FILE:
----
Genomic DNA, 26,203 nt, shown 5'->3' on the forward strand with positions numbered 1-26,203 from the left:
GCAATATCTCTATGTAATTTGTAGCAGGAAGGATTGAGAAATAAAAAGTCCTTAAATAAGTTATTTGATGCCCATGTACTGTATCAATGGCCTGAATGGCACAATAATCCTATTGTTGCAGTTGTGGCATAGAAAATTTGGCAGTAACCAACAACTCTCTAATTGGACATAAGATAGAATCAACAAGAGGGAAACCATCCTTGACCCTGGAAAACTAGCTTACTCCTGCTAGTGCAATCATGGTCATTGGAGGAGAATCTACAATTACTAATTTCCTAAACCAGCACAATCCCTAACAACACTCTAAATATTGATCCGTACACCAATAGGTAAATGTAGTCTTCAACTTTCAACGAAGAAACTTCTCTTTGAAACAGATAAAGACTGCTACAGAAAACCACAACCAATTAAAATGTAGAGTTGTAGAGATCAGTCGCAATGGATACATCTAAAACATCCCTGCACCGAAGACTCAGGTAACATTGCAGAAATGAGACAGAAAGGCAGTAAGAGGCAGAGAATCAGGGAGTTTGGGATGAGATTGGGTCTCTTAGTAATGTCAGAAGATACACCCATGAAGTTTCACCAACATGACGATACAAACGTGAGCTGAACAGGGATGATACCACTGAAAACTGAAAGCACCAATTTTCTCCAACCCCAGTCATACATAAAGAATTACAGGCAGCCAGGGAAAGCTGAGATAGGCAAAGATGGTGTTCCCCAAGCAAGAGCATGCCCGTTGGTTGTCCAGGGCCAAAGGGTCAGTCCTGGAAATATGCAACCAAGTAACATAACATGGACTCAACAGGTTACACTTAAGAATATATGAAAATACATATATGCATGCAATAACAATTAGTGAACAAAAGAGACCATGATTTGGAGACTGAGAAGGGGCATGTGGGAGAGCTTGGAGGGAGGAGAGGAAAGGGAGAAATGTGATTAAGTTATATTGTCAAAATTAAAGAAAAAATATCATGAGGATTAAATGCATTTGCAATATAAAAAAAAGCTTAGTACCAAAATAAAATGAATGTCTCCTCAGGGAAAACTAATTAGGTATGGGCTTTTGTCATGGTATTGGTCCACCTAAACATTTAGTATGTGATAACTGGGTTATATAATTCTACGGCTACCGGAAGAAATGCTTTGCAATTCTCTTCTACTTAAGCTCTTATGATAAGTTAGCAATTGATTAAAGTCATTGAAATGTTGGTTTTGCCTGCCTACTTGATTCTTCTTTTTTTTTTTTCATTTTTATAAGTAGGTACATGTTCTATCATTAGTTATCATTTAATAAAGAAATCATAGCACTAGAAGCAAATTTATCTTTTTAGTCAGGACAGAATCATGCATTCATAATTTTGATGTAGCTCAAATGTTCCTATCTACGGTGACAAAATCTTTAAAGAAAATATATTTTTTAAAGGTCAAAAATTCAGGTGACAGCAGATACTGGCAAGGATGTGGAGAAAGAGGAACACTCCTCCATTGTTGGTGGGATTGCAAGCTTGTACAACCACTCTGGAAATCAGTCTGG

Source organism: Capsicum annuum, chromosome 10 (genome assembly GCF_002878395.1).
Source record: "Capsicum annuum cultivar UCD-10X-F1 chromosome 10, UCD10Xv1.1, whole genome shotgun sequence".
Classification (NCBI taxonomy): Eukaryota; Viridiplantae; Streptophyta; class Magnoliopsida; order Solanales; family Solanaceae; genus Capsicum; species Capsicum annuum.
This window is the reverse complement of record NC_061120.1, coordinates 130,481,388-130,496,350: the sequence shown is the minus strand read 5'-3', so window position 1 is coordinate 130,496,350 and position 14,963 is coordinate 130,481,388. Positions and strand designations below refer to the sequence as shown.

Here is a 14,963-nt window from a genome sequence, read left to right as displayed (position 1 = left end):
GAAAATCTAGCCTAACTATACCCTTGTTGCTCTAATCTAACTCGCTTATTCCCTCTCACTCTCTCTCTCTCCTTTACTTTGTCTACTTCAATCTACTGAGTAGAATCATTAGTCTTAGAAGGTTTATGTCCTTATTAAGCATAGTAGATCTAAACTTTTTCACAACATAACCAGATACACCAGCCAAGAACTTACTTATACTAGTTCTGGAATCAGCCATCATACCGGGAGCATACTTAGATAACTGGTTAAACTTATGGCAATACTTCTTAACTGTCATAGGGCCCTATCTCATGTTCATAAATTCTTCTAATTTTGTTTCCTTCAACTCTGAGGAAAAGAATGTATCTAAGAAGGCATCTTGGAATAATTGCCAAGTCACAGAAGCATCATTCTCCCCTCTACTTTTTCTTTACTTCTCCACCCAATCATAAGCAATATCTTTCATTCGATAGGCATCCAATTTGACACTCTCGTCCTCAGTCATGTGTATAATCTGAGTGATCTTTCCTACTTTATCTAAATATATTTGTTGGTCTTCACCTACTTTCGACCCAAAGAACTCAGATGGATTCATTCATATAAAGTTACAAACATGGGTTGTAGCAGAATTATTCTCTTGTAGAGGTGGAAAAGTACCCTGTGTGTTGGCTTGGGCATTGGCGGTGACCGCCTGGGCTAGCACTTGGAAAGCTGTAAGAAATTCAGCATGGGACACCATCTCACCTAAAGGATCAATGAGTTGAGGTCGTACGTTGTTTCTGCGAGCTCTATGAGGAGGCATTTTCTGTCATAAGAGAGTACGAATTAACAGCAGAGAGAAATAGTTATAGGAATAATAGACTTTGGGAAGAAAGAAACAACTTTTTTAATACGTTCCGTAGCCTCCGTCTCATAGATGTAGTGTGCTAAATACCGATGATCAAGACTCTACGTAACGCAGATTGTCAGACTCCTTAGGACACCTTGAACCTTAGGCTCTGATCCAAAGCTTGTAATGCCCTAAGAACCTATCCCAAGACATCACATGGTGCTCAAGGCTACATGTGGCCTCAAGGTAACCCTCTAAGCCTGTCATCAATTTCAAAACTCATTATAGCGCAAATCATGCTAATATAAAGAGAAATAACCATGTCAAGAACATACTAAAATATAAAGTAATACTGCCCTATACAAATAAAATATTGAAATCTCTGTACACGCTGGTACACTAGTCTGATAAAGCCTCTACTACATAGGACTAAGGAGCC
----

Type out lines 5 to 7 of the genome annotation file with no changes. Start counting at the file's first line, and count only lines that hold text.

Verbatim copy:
Classification (NCBI taxonomy): Eukaryota; Viridiplantae; Streptophyta; class Magnoliopsida; order Solanales; family Solanaceae; genus Capsicum; species Capsicum annuum.
This window is the reverse complement of record NC_061120.1, coordinates 130,481,388-130,496,350: the sequence shown is the minus strand read 5'-3', so window position 1 is coordinate 130,496,350 and position 14,963 is coordinate 130,481,388. Positions and strand designations below refer to the sequence as shown.

Here is a 14,963-nt window from a genome sequence, read left to right as displayed (position 1 = left end):